By Amberin Zaman for Al-Monitor. Any opinions expressed are those of the author, and do not necessarily reflect the views of Iraq Business News.
When the Iraqi Kurds come to Washington, it is often to ask for guns to fight the Islamic State (IS). Now they are pleading for cash, warning that their campaign against the jihadis is threatened by an economic “tsunami” that has left their quasi-independent state teetering on the brink of collapse.
“Is this only our fight or yours, too?” asked Fuad Hussein, chief of staff of Iraqi Kurdistan Regional Government (KRG) President Massoud Barzani, after briefing top US officials in Washington last week.
The Iraqi Kurdish peshmerga warriors and the Syrian Kurdish People’s Protection Units are critical allies in the fight against IS, wresting back huge chunks of territories including the town of Sinjar in Iraq and the Tishreen dam in Syria. But Hussein cautioned that IS remains “a big threat” and could “regroup at any time.” Unless the Kurds’ allies step in with financial aid, the Kurds’ capacity to fend off the jihadists will wane, he said. “You cannot win the fight when you can’t survive economically,” Hussein told Al-Monitor in an interview.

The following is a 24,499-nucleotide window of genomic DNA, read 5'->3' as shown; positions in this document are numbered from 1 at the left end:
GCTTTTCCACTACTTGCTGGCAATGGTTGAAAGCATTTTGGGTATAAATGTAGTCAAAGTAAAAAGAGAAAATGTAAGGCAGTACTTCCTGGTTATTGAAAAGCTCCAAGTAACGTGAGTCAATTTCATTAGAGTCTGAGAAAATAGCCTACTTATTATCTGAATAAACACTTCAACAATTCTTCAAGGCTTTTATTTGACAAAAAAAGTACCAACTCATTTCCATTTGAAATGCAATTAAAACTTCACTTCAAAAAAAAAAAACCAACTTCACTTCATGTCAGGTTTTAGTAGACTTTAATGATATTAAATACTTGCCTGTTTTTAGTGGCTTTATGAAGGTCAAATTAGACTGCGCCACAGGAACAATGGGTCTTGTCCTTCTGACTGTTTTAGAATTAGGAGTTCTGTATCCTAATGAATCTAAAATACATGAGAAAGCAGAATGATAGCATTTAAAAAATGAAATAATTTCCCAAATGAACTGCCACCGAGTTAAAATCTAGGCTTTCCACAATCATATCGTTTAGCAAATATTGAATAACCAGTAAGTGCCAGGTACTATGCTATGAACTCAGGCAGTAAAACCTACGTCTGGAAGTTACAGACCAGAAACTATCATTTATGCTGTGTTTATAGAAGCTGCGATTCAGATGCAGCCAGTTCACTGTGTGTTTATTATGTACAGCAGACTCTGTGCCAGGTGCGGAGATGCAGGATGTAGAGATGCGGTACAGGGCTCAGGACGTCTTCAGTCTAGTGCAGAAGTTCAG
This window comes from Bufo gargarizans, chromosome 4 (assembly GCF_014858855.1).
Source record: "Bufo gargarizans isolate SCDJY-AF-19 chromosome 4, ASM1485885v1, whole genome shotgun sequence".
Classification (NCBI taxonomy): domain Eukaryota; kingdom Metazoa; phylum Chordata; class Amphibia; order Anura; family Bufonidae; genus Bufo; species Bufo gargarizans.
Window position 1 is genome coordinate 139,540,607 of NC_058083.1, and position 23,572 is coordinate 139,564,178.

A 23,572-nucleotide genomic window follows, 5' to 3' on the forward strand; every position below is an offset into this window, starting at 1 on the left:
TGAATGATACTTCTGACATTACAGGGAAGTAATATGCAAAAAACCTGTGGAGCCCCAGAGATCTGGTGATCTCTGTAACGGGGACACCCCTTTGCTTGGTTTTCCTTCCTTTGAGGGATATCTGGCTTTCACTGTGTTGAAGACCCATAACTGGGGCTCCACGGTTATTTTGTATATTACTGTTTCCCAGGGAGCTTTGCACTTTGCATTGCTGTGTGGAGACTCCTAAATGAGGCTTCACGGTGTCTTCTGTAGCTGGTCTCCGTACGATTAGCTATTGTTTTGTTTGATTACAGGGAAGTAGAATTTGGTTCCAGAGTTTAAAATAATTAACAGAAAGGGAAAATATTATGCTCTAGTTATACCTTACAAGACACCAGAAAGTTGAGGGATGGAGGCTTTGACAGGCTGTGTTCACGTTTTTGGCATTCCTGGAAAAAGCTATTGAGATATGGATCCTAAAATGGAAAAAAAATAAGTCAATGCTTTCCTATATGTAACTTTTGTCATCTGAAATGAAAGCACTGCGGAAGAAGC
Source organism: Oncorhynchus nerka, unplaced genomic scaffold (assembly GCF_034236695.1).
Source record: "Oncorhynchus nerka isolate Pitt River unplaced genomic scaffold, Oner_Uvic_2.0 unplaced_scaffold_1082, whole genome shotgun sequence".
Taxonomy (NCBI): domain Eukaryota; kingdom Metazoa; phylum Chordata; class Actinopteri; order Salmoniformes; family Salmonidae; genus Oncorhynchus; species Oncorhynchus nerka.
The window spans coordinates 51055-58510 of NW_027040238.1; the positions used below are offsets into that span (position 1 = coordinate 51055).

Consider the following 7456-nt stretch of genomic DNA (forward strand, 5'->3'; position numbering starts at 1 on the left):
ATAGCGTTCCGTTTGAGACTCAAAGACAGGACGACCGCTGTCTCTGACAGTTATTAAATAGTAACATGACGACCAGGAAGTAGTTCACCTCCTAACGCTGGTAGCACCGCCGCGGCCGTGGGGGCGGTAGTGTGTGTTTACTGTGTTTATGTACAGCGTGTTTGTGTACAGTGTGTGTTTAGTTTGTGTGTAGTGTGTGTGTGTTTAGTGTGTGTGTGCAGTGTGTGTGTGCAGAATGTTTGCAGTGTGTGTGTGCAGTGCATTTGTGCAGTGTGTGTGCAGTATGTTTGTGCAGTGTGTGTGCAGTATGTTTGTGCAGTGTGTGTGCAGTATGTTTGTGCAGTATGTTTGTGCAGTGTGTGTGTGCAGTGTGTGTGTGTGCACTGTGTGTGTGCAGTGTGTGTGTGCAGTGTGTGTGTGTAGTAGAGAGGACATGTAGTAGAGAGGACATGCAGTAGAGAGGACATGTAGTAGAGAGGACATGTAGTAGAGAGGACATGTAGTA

That message was driven home in back-to-back meetings at the State Department, the White House, the National Security Council and also on Capitol Hill, where the Kurds met with Sens. John McCain and Dianne Feinstein, among others. “We haven’t been going around asking people to pull out their checkbooks,” said Bayan Sami Rahman, the Kurdistan Regional Government’s (KRG) representative in Washington.
“But people don’t appreciate enough that this is an incessant fight,” she said in an interview with Al-Monitor. “Never mind the cost of running a war, our peshmerga don’t even have winter gear. The purpose of our mission here is to help our friends understand that this is not sustainable, that we need nothing less than a Marshall plan,” Rahman added.